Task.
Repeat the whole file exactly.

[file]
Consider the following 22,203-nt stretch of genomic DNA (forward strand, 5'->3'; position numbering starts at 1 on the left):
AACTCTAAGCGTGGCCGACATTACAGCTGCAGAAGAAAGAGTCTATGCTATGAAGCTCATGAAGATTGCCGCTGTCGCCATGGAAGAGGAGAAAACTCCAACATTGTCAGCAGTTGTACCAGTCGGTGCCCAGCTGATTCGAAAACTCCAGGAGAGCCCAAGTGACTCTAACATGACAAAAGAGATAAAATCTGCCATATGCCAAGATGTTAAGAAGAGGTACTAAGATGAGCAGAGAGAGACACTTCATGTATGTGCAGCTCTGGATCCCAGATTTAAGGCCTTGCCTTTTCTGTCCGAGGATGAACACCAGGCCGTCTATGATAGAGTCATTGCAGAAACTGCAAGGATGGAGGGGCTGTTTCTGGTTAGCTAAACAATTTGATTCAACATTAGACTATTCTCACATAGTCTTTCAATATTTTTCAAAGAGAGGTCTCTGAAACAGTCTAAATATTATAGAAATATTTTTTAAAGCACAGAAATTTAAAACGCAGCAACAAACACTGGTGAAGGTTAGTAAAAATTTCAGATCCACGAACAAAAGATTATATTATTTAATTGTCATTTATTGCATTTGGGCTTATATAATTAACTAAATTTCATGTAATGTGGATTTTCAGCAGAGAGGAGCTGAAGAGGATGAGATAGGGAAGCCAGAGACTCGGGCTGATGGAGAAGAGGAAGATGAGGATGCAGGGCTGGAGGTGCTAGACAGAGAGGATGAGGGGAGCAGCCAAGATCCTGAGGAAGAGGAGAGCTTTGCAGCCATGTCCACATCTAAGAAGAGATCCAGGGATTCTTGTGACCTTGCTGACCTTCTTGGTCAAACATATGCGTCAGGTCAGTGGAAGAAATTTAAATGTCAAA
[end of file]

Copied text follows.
Consider the following 22,203-nt stretch of genomic DNA (forward strand, 5'->3'; position numbering starts at 1 on the left):
AACTCTAAGCGTGGCCGACATTACAGCTGCAGAAGAAAGAGTCTATGCTATGAAGCTCATGAAGATTGCCGCTGTCGCCATGGAAGAGGAGAAAACTCCAACATTGTCAGCAGTTGTACCAGTCGGTGCCCAGCTGATTCGAAAACTCCAGGAGAGCCCAAGTGACTCTAACATGACAAAAGAGATAAAATCTGCCATATGCCAAGATGTTAAGAAGAGGTACTAAGATGAGCAGAGAGAGACACTTCATGTATGTGCAGCTCTGGATCCCAGATTTAAGGCCTTGCCTTTTCTGTCCGAGGATGAACACCAGGCCGTCTATGATAGAGTCATTGCAGAAACTGCAAGGATGGAGGGGCTGTTTCTGGTTAGCTAAACAATTTGATTCAACATTAGACTATTCTCACATAGTCTTTCAATATTTTTCAAAGAGAGGTCTCTGAAACAGTCTAAATATTATAGAAATATTTTTTAAAGCACAGAAATTTAAAACGCAGCAACAAACACTGGTGAAGGTTAGTAAAAATTTCAGATCCACGAACAAAAGATTATATTATTTAATTGTCATTTATTGCATTTGGGCTTATATAATTAACTAAATTTCATGTAATGTGGATTTTCAGCAGAGAGGAGCTGAAGAGGATGAGATAGGGAAGCCAGAGACTCGGGCTGATGGAGAAGAGGAAGATGAGGATGCAGGGCTGGAGGTGCTAGACAGAGAGGATGAGGGGAGCAGCCAAGATCCTGAGGAAGAGGAGAGCTTTGCAGCCATGTCCACATCTAAGAAGAGATCCAGGGATTCTTGTGACCTTGCTGACCTTCTTGGTCAAACATATGCGTCAGGTCAGTGGAAGAAATTTAAATGTCAAA